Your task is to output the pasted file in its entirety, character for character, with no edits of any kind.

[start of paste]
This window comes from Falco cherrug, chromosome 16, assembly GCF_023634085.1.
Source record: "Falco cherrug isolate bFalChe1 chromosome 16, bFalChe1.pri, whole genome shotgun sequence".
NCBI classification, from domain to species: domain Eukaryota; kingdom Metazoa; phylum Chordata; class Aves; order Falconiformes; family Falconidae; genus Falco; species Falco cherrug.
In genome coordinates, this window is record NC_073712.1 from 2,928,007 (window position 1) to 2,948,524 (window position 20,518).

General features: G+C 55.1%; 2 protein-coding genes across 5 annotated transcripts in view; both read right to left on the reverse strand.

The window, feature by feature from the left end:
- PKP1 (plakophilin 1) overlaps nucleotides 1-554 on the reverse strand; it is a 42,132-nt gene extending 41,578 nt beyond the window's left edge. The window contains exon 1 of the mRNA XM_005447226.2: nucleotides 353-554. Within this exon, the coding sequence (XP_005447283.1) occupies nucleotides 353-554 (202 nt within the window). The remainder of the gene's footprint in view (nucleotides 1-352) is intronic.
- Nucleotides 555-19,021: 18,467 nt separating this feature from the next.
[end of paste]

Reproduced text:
This window comes from Falco cherrug, chromosome 16, assembly GCF_023634085.1.
Source record: "Falco cherrug isolate bFalChe1 chromosome 16, bFalChe1.pri, whole genome shotgun sequence".
NCBI classification, from domain to species: domain Eukaryota; kingdom Metazoa; phylum Chordata; class Aves; order Falconiformes; family Falconidae; genus Falco; species Falco cherrug.
In genome coordinates, this window is record NC_073712.1 from 2,928,007 (window position 1) to 2,948,524 (window position 20,518).

General features: G+C 55.1%; 2 protein-coding genes across 5 annotated transcripts in view; both read right to left on the reverse strand.

The window, feature by feature from the left end:
- PKP1 (plakophilin 1) overlaps nucleotides 1-554 on the reverse strand; it is a 42,132-nt gene extending 41,578 nt beyond the window's left edge. The window contains exon 1 of the mRNA XM_005447226.2: nucleotides 353-554. Within this exon, the coding sequence (XP_005447283.1) occupies nucleotides 353-554 (202 nt within the window). The remainder of the gene's footprint in view (nucleotides 1-352) is intronic.
- Nucleotides 555-19,021: 18,467 nt separating this feature from the next.